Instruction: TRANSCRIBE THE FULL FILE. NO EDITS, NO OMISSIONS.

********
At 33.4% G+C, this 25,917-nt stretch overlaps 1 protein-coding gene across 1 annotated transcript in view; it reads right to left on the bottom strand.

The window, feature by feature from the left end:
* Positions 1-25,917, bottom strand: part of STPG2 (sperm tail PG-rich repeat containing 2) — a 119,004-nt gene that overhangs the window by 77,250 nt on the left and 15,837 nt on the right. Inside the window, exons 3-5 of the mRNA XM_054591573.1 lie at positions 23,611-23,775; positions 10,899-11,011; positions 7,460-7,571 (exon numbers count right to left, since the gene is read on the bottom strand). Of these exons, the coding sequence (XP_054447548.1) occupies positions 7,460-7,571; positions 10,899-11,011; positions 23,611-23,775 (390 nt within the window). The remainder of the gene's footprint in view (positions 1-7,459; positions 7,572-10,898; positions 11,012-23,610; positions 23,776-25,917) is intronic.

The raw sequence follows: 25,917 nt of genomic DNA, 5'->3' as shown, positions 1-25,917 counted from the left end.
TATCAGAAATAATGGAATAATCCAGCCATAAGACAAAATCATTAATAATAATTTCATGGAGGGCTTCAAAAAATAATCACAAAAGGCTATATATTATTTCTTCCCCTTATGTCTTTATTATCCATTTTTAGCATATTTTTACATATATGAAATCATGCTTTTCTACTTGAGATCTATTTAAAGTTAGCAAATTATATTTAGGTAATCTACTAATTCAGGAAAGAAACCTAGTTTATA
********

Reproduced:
At 33.4% G+C, this 25,917-nt stretch overlaps 1 protein-coding gene across 1 annotated transcript in view; it reads right to left on the bottom strand.

The window, feature by feature from the left end:
* Positions 1-25,917, bottom strand: part of STPG2 (sperm tail PG-rich repeat containing 2) — a 119,004-nt gene that overhangs the window by 77,250 nt on the left and 15,837 nt on the right. Inside the window, exons 3-5 of the mRNA XM_054591573.1 lie at positions 23,611-23,775; positions 10,899-11,011; positions 7,460-7,571 (exon numbers count right to left, since the gene is read on the bottom strand). Of these exons, the coding sequence (XP_054447548.1) occupies positions 7,460-7,571; positions 10,899-11,011; positions 23,611-23,775 (390 nt within the window). The remainder of the gene's footprint in view (positions 1-7,459; positions 7,572-10,898; positions 11,012-23,610; positions 23,776-25,917) is intronic.

The raw sequence follows: 25,917 nt of genomic DNA, 5'->3' as shown, positions 1-25,917 counted from the left end.
TATCAGAAATAATGGAATAATCCAGCCATAAGACAAAATCATTAATAATAATTTCATGGAGGGCTTCAAAAAATAATCACAAAAGGCTATATATTATTTCTTCCCCTTATGTCTTTATTATCCATTTTTAGCATATTTTTACATATATGAAATCATGCTTTTCTACTTGAGATCTATTTAAAGTTAGCAAATTATATTTAGGTAATCTACTAATTCAGGAAAGAAACCTAGTTTATA